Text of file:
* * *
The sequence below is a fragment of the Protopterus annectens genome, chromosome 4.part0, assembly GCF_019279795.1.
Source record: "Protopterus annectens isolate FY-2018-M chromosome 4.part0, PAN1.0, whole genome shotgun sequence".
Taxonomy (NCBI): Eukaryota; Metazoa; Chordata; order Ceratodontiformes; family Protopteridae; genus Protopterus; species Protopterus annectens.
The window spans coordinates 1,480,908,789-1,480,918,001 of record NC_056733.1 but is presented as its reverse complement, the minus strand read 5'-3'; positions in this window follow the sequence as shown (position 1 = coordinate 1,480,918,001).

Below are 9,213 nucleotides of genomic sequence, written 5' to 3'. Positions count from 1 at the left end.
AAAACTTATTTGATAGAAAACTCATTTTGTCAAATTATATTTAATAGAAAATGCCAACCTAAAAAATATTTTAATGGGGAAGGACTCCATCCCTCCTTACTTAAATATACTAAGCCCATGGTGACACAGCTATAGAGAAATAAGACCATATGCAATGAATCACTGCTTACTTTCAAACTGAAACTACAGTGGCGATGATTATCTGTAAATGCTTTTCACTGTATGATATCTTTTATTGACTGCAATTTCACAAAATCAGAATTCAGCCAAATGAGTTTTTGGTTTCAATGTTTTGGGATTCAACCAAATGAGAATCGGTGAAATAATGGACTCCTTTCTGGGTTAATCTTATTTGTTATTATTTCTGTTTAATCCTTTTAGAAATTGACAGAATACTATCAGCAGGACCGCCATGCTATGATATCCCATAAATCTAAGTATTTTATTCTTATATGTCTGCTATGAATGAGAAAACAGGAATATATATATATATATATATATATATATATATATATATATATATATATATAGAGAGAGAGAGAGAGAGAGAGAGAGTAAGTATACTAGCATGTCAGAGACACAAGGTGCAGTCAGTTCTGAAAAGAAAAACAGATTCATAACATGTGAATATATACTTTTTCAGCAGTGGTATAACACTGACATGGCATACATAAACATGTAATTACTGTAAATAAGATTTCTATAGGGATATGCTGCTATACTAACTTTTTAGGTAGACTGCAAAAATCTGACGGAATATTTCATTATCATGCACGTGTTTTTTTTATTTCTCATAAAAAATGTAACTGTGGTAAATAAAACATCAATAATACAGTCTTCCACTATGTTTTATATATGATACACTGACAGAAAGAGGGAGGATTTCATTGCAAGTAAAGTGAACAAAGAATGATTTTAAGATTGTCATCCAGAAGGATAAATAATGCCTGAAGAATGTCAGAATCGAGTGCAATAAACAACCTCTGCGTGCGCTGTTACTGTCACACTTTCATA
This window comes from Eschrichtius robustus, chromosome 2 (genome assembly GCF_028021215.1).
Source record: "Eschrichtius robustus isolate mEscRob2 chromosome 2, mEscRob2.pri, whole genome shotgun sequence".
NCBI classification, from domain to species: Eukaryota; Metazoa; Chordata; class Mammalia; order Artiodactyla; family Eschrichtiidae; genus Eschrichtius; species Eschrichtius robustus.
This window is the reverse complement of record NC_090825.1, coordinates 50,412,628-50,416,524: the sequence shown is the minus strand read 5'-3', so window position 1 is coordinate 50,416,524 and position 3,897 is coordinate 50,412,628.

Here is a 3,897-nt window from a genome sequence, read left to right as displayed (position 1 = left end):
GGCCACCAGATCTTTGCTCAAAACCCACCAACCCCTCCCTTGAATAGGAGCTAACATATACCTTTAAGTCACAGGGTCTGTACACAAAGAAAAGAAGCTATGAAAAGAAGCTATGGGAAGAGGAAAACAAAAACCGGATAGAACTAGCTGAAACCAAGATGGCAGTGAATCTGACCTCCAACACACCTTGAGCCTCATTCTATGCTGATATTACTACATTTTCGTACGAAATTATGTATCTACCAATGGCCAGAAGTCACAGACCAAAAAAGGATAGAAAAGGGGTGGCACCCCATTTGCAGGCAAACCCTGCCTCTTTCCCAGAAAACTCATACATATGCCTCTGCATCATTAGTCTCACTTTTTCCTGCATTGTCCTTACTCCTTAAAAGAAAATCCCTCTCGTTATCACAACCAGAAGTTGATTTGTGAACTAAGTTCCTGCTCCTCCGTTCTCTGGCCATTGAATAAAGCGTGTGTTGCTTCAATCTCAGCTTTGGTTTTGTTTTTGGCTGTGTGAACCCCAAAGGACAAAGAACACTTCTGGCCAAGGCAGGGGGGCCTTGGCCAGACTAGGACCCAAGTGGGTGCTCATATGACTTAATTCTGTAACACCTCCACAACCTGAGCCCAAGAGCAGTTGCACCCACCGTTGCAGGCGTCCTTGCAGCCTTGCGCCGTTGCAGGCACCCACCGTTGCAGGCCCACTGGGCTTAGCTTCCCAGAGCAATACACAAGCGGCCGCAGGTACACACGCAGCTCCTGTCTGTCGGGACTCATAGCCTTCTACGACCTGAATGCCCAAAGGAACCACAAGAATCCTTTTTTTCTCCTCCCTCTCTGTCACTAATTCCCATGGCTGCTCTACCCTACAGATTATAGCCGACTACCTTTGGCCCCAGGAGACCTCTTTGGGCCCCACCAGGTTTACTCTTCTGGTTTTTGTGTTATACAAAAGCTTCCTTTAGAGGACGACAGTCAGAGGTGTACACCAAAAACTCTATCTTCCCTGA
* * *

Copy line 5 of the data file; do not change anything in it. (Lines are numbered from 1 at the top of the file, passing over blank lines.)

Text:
Below are 9,213 nucleotides of genomic sequence, written 5' to 3'. Positions count from 1 at the left end.